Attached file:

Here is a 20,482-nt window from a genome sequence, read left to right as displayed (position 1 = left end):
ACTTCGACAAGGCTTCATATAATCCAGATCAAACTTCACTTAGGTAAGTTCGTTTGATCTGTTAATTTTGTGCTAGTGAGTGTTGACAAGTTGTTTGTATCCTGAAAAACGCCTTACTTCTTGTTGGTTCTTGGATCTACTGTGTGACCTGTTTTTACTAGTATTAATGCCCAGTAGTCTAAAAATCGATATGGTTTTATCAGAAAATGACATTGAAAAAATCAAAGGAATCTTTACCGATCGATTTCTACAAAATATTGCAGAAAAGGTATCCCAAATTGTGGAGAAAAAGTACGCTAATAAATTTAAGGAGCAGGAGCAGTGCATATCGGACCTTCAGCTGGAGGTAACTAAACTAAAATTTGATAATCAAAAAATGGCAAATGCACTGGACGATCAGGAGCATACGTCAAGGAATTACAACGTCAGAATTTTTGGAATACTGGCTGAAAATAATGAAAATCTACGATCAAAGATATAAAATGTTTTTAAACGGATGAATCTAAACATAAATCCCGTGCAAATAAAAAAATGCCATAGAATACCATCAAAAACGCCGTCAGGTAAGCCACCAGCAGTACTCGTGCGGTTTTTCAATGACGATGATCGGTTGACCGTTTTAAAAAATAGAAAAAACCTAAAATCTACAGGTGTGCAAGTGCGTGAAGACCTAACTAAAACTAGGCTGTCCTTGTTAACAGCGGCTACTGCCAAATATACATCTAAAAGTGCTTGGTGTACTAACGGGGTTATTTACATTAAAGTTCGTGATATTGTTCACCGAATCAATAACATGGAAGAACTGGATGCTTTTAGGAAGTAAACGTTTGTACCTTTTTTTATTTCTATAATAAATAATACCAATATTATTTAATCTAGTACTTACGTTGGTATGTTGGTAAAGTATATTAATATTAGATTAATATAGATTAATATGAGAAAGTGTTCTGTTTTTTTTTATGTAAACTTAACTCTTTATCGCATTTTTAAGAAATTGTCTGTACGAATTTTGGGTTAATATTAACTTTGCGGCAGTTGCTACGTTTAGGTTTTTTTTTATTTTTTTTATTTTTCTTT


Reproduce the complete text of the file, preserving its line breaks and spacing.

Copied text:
Here is a 20,482-nt window from a genome sequence, read left to right as displayed (position 1 = left end):
ACTTCGACAAGGCTTCATATAATCCAGATCAAACTTCACTTAGGTAAGTTCGTTTGATCTGTTAATTTTGTGCTAGTGAGTGTTGACAAGTTGTTTGTATCCTGAAAAACGCCTTACTTCTTGTTGGTTCTTGGATCTACTGTGTGACCTGTTTTTACTAGTATTAATGCCCAGTAGTCTAAAAATCGATATGGTTTTATCAGAAAATGACATTGAAAAAATCAAAGGAATCTTTACCGATCGATTTCTACAAAATATTGCAGAAAAGGTATCCCAAATTGTGGAGAAAAAGTACGCTAATAAATTTAAGGAGCAGGAGCAGTGCATATCGGACCTTCAGCTGGAGGTAACTAAACTAAAATTTGATAATCAAAAAATGGCAAATGCACTGGACGATCAGGAGCATACGTCAAGGAATTACAACGTCAGAATTTTTGGAATACTGGCTGAAAATAATGAAAATCTACGATCAAAGATATAAAATGTTTTTAAACGGATGAATCTAAACATAAATCCCGTGCAAATAAAAAAATGCCATAGAATACCATCAAAAACGCCGTCAGGTAAGCCACCAGCAGTACTCGTGCGGTTTTTCAATGACGATGATCGGTTGACCGTTTTAAAAAATAGAAAAAACCTAAAATCTACAGGTGTGCAAGTGCGTGAAGACCTAACTAAAACTAGGCTGTCCTTGTTAACAGCGGCTACTGCCAAATATACATCTAAAAGTGCTTGGTGTACTAACGGGGTTATTTACATTAAAGTTCGTGATATTGTTCACCGAATCAATAACATGGAAGAACTGGATGCTTTTAGGAAGTAAACGTTTGTACCTTTTTTTATTTCTATAATAAATAATACCAATATTATTTAATCTAGTACTTACGTTGGTATGTTGGTAAAGTATATTAATATTAGATTAATATAGATTAATATGAGAAAGTGTTCTGTTTTTTTTTATGTAAACTTAACTCTTTATCGCATTTTTAAGAAATTGTCTGTACGAATTTTGGGTTAATATTAACTTTGCGGCAGTTGCTACGTTTAGGTTTTTTTTTATTTTTTTTATTTTTCTTT